How many hot dogs do you think you could eat in one sitting?
You know, if you had to?
The answer, it turns out, is 84.
This theoretical 84-hot dog limit invites many, many questions. What are the limitations? Is this how much food a human stomach can possibly hold, or is it a chewing and swallowing thing? If we could unhinge our jaw like a python, would that number go up?
James Smoliga, who authored the study, has the answers. Smoliga is a professor in the department of physical therapy at High Point University.
As a physiologist who studies sports science, he's interested in the limits of performance: How fast humans can possibly run, how far they can go, how many processed meat tubes they can force down their gullet in a given amount of time, that sort of thing.
"The ordinary person would probably run into a stomach capacity issue," Smoliga told CNN. "But competitive eaters specifically train to expand their stomachs, so for top competitive eaters, it's probably more the chewing and eating within a time frame that limits it."
Eating so many hot dogs -- 74 hot dogs, the current record, is roughly equivalent to 21,000 calories -- would "likely alter normal, healthy gastrointestinal function," the study also posited.
"There's not a whole lot of research on competitive eaters, but what we do know is obese individuals and individuals with binge eating disorders have similar types of physiology: They can have more food in the stomach, which can disrupt mental feelings of fullness."
There's also an issue, he said, of getting all of that food from the crowded, eight-lane highway of an expanded stomach onto the smaller back road exit of the large intestine. When stomachs are stretched, either through training or another condition, food can empty more slowly into the intestine. When it isn't used to being so overloaded, well, "gastrointestinal alteration" is probably the politest, and least painful, way to express the result.
Smoliga said he pursued the research for a few reasons. First, he wondered if the pattern of physical limitations displayed in competitive eating would mirror patterns in other sports, like track and field.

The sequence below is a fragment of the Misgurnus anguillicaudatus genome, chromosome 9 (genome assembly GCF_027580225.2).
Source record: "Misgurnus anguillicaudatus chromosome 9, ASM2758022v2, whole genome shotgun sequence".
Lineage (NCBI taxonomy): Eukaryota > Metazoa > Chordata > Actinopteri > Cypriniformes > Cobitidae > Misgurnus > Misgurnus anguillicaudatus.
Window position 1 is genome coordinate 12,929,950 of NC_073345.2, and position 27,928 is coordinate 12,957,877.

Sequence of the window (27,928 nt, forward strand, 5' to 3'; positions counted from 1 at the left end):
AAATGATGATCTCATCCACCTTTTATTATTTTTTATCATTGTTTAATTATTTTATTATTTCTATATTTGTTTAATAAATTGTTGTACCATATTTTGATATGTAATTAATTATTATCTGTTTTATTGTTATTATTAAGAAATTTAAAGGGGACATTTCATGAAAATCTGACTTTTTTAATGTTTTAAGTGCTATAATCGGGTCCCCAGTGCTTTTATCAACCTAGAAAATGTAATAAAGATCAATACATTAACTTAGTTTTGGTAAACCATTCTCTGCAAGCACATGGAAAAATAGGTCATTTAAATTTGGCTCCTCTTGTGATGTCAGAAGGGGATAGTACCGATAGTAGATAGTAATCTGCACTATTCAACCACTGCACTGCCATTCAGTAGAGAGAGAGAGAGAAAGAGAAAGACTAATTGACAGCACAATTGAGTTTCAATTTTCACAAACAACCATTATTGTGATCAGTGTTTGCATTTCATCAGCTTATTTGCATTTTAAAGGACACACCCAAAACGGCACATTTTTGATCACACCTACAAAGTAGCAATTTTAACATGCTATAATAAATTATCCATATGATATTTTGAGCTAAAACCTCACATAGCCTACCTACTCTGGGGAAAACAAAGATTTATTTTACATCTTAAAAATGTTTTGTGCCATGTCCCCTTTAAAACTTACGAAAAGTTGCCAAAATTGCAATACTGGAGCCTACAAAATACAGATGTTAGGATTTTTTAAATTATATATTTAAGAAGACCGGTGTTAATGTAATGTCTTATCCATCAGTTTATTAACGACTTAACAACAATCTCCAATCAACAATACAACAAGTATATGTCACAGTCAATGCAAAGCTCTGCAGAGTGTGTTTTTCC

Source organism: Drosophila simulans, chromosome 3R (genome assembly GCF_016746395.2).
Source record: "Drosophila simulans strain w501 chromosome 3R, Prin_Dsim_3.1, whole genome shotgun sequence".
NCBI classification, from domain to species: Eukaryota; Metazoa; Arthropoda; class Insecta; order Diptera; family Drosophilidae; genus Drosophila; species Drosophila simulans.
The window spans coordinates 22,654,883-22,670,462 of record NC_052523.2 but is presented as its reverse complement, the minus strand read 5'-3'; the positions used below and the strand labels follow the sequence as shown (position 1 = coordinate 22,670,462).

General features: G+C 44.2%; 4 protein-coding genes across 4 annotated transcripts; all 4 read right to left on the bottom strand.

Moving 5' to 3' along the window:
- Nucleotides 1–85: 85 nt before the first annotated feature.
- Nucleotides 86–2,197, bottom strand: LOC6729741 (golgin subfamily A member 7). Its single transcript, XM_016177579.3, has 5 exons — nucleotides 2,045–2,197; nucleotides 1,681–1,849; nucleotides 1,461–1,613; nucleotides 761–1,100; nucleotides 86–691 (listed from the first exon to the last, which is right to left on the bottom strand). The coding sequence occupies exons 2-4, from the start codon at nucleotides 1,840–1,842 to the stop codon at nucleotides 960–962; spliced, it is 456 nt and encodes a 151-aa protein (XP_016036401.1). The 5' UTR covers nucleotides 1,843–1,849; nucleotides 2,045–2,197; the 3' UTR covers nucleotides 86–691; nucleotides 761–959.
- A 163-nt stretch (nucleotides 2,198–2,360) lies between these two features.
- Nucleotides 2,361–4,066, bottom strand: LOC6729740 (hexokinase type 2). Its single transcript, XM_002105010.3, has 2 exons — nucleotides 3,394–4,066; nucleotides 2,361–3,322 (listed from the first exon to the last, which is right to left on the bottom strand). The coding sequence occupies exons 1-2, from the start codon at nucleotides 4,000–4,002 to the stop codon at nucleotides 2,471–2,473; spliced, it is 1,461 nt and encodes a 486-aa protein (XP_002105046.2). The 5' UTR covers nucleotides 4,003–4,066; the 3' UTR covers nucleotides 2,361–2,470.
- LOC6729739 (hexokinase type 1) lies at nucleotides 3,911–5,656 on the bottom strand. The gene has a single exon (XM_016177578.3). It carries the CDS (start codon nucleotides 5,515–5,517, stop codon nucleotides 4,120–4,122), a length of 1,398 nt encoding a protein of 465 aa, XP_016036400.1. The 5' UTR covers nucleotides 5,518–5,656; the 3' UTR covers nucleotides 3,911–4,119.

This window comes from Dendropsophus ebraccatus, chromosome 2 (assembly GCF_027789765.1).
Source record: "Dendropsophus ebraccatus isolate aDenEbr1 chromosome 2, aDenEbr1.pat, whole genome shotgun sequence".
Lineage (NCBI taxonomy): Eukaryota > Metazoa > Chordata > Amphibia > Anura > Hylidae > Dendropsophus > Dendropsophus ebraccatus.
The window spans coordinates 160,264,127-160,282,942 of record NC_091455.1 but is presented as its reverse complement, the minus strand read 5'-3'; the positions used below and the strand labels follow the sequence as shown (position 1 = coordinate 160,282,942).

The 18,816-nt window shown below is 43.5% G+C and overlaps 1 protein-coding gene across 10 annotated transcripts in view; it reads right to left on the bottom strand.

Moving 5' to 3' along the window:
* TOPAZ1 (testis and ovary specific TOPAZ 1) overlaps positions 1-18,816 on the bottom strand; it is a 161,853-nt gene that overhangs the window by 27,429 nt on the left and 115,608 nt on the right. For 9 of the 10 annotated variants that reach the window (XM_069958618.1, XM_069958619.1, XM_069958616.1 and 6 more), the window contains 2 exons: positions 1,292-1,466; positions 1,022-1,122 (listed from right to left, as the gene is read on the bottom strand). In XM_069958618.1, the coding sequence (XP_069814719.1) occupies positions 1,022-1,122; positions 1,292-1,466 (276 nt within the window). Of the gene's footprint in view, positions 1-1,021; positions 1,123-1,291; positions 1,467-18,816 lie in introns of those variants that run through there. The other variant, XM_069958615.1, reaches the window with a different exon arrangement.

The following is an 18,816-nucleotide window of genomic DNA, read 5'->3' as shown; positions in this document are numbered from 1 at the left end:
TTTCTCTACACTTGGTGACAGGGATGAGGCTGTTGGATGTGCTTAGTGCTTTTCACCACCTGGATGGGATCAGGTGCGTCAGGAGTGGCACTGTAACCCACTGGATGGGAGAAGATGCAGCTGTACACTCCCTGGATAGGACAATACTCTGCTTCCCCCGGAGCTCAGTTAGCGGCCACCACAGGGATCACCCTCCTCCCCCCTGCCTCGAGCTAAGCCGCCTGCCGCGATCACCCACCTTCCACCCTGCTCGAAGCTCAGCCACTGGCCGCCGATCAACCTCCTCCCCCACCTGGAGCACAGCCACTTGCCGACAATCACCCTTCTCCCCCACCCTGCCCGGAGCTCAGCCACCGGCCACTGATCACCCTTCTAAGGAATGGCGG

"In something like the 100-meter dash, when looking at records and performances, you will notice there are small, incremental changes in performance," he said. "But then something big changes -- either the sport becomes more popular or professionalized, or there's a new drug or procedure, and performance limits rise."
Also, Smoliga pointed out that active consumption rate (in this case, how many hot dogs one can hoover) is related to stomach plasticity (in this case, how many hoovered hot dogs your stomach will accommodate). In the study, he provided some of the first recorded estimates for this consumption rate by calculating the total energy composition of hot dogs and controlling for body mass of eating competitors.
The study posited that "rapidly consuming large quantities of food can be ecologically beneficial" in the wild, since, when coupled with slow stomach emptying rates, it could decrease the number of times needed to hunt or acquire food. Human stomach plasticity, according to the results of the study, appears to be similar to that of grizzly bears, larger than that of coyotes, and smaller than that of gray wolves.
Of course, there are many differences to take into account. For one, bears and gray wolves rarely have a need or opportunity to sit down at a table and scarf limitless amounts of processed food. But, as Smoliga said, "it's still an interesting topic to study."
And it may put you off hot dogs for good.